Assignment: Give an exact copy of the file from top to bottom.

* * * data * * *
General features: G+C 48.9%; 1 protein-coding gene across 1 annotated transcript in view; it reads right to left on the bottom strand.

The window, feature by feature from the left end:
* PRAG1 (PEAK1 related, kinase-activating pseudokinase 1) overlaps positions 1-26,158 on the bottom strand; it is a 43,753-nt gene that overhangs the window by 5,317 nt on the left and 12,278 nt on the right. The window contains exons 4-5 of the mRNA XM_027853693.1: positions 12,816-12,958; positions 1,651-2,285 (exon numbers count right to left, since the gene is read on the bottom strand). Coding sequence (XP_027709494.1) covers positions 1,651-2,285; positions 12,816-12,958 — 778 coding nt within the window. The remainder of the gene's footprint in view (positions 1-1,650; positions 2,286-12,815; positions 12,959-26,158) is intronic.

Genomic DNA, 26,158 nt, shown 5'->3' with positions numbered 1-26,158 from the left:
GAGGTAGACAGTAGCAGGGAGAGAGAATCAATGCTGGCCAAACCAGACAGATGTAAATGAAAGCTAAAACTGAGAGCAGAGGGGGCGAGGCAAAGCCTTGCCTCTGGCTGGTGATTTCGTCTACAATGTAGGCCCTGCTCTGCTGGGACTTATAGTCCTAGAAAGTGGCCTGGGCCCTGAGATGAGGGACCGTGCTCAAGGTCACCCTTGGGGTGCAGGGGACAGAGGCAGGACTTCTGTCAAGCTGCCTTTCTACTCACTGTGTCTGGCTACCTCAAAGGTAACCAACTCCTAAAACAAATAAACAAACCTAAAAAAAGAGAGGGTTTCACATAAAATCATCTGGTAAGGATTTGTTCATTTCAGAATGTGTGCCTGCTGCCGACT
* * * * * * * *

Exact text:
General features: G+C 48.9%; 1 protein-coding gene across 1 annotated transcript in view; it reads right to left on the bottom strand.

The window, feature by feature from the left end:
* PRAG1 (PEAK1 related, kinase-activating pseudokinase 1) overlaps positions 1-26,158 on the bottom strand; it is a 43,753-nt gene that overhangs the window by 5,317 nt on the left and 12,278 nt on the right. The window contains exons 4-5 of the mRNA XM_027853693.1: positions 12,816-12,958; positions 1,651-2,285 (exon numbers count right to left, since the gene is read on the bottom strand). Coding sequence (XP_027709494.1) covers positions 1,651-2,285; positions 12,816-12,958 — 778 coding nt within the window. The remainder of the gene's footprint in view (positions 1-1,650; positions 2,286-12,815; positions 12,959-26,158) is intronic.

Genomic DNA, 26,158 nt, shown 5'->3' with positions numbered 1-26,158 from the left:
GAGGTAGACAGTAGCAGGGAGAGAGAATCAATGCTGGCCAAACCAGACAGATGTAAATGAAAGCTAAAACTGAGAGCAGAGGGGGCGAGGCAAAGCCTTGCCTCTGGCTGGTGATTTCGTCTACAATGTAGGCCCTGCTCTGCTGGGACTTATAGTCCTAGAAAGTGGCCTGGGCCCTGAGATGAGGGACCGTGCTCAAGGTCACCCTTGGGGTGCAGGGGACAGAGGCAGGACTTCTGTCAAGCTGCCTTTCTACTCACTGTGTCTGGCTACCTCAAAGGTAACCAACTCCTAAAACAAATAAACAAACCTAAAAAAAGAGAGGGTTTCACATAAAATCATCTGGTAAGGATTTGTTCATTTCAGAATGTGTGCCTGCTGCCGACT